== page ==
At the First African Methodist Episcopal Church in Gary, Ind., parishioners worship surrounded by the architectural artifacts of their congregation’s history.
Located in the historically-Black Midtown neighborhood, services are held in a new church built in 2007, which contains most of the stained glass windows and long-chained chandeliers from their 1923 sanctuary next door.
Nearly a century after the old building was built, it’s in disrepair. But as one of only two buildings in the city left by a pioneering Black architect, the AME Church’s state shows just how close Gary is to losing any mark of William Wilson Cooke’s work — one of the nation’s first Black architects and the first to be licensed in Indiana.
Here’s a look inside the historic church, which is closed to visitors due to safety concerns.
Built in 1923 on Massachusetts Street, the brick building is in terrible shape, with the wood-trimmed ceiling falling in, plaster and other debris covering the floor and water puddling on the carpeted center aisle.
A main aisle slopes down to the altar and choir between rows of wood pews. A few stained glass windows still color the daylight as it comes in.
The old building remains standing in large part “because we couldn’t afford to tear it down,” said William Fair, an 84-year-old Gary native who joined the congregation when he was 13.
In the seven decades Fair has been with this congregation, Gary has gone from a vibrant center of the nation’s steel industry to an emblem of industrial decline and racially charged disinvestment. The church building mirrors that trajectory, Fair said. Once the church was “a beautiful structure that people gravitated to,” he said, but now “it’s a home for mice and other rodents.”
But he added that the building’s history was also “a source of pride.”
On the tall wall behind the choir is a big circular hole; the stained glass depicting Jesus Christ that used to hang there was moved to a similar spot in the new building, although illuminated by electric lights instead of the morning sun.
Fair said the historic building is structurally unsound and “some shortcuts were taken” during construction, which took four years and was funded by donations from the working-class congregation.
Nobody has a solid estimate of how much a total rehab would cost, and it would likely require government or philanthropy funding.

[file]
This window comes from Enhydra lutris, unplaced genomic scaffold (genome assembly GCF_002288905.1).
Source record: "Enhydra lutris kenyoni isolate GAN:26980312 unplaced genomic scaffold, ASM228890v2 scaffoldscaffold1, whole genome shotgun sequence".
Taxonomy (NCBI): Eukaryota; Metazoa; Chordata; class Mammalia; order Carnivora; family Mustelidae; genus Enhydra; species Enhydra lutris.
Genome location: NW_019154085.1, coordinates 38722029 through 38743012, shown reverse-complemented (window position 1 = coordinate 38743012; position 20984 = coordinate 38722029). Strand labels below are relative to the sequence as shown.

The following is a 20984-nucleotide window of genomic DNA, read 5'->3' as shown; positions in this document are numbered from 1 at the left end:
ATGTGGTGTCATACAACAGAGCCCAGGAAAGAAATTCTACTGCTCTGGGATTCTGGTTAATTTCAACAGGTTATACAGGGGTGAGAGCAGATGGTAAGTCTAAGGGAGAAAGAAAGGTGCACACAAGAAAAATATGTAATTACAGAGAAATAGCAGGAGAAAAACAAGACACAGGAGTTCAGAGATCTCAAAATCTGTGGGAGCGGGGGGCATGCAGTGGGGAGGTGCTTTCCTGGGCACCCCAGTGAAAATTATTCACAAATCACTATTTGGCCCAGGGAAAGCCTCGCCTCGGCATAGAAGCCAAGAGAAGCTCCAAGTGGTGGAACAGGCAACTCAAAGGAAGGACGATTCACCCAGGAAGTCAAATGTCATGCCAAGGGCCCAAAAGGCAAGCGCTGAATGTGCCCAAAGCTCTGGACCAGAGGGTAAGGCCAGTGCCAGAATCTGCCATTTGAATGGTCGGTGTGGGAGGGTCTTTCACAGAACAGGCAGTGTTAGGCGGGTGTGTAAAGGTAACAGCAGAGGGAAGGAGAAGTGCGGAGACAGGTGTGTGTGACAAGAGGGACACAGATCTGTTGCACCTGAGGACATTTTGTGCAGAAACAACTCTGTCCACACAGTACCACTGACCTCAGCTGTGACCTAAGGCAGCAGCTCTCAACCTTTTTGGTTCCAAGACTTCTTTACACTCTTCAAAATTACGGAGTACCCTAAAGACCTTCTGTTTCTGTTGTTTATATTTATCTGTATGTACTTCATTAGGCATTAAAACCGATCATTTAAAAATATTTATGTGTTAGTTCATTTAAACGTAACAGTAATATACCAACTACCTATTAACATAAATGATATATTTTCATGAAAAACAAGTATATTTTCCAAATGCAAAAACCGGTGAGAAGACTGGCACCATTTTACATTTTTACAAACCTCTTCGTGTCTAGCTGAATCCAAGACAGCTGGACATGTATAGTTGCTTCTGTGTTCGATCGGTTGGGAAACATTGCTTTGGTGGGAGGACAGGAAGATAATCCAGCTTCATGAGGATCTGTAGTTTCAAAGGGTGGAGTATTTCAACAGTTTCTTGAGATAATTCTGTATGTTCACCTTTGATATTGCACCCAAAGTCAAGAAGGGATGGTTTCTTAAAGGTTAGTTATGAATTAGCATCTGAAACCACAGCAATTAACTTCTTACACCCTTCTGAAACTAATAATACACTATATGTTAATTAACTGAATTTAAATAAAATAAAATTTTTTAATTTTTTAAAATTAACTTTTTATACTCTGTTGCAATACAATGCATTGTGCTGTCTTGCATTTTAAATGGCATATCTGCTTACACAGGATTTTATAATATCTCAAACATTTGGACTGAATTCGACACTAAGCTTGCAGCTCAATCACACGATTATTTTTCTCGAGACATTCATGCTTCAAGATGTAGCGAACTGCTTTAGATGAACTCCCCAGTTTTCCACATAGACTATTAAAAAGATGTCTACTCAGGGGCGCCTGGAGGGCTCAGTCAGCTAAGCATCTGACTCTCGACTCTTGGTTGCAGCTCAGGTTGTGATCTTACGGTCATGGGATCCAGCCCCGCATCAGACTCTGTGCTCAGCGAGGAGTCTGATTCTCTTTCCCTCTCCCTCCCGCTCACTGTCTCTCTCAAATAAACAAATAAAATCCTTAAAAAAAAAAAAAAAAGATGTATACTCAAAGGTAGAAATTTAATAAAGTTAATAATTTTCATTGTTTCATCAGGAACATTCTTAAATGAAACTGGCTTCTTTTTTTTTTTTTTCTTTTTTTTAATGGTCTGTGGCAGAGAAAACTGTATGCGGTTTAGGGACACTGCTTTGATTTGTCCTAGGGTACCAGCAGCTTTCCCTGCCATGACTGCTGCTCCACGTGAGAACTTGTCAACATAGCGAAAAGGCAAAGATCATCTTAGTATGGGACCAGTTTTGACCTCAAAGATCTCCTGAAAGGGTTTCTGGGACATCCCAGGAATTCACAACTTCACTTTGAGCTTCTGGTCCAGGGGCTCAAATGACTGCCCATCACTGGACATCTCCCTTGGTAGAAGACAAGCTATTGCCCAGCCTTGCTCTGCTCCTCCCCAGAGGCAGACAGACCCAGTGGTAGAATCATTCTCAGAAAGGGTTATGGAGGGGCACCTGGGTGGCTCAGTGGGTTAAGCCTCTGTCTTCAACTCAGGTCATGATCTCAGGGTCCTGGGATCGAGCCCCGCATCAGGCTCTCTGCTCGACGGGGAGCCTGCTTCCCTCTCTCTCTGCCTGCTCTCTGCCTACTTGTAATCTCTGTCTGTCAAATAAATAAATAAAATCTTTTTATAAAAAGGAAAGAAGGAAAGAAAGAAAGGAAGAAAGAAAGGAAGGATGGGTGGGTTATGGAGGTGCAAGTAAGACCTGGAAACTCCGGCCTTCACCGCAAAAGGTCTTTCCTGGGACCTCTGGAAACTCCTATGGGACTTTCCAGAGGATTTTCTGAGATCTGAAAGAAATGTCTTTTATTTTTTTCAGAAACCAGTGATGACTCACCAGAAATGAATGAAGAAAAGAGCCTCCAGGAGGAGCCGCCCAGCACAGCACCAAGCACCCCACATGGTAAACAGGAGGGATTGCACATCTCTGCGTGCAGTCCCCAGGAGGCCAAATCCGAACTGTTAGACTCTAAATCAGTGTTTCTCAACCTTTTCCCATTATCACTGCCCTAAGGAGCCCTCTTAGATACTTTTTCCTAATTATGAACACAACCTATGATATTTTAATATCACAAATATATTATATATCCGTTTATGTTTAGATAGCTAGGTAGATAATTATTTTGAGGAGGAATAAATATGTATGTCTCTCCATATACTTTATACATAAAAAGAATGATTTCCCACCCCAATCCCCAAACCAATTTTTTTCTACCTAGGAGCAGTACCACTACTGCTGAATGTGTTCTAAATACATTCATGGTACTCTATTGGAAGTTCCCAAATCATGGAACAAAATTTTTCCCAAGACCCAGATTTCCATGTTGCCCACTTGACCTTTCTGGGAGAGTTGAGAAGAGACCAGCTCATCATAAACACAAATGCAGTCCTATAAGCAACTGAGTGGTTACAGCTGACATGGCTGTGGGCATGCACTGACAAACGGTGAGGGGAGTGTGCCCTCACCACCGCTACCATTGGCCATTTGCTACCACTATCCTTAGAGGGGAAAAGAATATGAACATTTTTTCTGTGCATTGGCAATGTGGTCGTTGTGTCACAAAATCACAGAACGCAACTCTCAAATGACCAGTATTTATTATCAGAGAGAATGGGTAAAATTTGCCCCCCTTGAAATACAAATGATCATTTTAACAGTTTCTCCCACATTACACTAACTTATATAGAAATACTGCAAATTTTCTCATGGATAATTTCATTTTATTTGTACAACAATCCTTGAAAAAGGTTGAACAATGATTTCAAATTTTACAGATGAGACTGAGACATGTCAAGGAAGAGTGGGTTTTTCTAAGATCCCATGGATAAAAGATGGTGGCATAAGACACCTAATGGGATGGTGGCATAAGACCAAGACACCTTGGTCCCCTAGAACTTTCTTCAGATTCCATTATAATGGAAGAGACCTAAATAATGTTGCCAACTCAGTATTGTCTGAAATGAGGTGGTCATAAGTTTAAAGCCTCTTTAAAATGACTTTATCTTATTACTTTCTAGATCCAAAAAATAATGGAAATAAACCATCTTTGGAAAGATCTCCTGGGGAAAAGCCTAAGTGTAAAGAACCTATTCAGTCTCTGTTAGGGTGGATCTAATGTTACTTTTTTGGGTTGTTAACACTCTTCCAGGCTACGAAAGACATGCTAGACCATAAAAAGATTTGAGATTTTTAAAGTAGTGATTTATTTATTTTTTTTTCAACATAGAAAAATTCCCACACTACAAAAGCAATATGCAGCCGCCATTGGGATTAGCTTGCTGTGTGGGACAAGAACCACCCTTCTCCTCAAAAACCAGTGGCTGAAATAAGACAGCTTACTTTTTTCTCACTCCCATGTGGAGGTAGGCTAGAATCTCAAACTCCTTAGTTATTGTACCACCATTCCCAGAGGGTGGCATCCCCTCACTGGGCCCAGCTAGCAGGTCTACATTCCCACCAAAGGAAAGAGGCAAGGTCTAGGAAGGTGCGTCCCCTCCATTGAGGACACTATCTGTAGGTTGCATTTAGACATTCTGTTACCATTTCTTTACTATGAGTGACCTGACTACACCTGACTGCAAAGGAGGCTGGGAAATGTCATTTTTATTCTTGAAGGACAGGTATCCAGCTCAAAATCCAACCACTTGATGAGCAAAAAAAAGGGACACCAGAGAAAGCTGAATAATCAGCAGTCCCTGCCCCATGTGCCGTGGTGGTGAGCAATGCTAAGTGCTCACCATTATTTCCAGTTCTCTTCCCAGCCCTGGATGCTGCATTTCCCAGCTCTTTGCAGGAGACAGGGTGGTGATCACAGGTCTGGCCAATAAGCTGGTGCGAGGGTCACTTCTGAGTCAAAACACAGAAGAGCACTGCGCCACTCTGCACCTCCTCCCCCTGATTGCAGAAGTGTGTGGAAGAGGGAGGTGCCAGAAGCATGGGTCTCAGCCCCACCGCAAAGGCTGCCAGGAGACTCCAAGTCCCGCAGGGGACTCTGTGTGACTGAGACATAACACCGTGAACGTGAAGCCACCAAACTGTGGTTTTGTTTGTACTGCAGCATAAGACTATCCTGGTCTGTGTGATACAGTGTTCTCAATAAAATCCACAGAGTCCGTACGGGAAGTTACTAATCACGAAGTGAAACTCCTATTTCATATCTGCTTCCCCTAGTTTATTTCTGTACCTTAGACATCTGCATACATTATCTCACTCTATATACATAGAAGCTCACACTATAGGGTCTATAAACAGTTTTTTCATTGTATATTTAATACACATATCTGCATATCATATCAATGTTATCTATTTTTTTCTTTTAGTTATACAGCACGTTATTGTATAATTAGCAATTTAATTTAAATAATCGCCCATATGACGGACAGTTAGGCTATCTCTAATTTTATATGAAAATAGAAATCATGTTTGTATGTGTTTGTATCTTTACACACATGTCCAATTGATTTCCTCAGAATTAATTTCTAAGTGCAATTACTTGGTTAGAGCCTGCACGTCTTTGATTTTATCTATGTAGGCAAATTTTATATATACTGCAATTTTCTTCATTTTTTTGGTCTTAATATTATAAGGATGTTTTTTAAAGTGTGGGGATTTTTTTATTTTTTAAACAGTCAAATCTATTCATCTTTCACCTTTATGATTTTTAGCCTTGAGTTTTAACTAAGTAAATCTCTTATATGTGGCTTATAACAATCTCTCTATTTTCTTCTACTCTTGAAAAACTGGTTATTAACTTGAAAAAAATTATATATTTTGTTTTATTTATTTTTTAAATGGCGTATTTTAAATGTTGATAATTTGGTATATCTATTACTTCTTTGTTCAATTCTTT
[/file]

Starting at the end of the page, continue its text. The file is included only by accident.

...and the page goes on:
But Tiffany Tolbert, a Chicago-based field officer for the National Trust for Historic Preservation, said that the work of restoring this building can and should be done.
And that’s due, largely, to the notable Cooke, she said, who lived in Gary and designed churches, settlement houses, a hospital and other buildings for the town’s growing middle-class Black population in the 1920s.
Cooke was born in 1871 in South Carolina to a father who was formerly enslaved and a mother who was free before the Civil War. He attended Claflin College (the historically Black school now known as Claflin University) in South Carolina, and later studied architecture at the Massachusetts Institute of Technology in Boston.
Despite facing discrimination, Cooke became the first African American to work in the U.S. Treasury’s Office of the Supervising Architect, overseeing construction of post offices and federal courthouses in Pennsylvania, Ohio and Illinois.
Cooke moved to Gary in the 1920s with his wife, Anna. There he found a burgeoning Black middle class there to support his work, Tolbert wrote in a 2011 article in Traces, an Indiana Historical Society magazine.
During that decade he became Indiana’s first licensed Black architect and designed at least six buildings in Gary. He also ran a building-and-loan society that helped Black people finance their homes and businesses and is reported to have led a Black businessmen’s group that resisted the Ku Klux Klan. Cooke died in 1949.
One of his first clients was the local AME congregation. When complete, Tolbert wrote, the church “stood as a symbol of the growth and vitality of Gary’s African-American community.”
Last fall, one of three remaining Cooke buildings was torn down: the decrepit St. John’s Hospital, built in 1929 for Black residents when health care was segregated. The only other left is a boarded-up union hall built in 1928 on Washington Street, now owned by the city.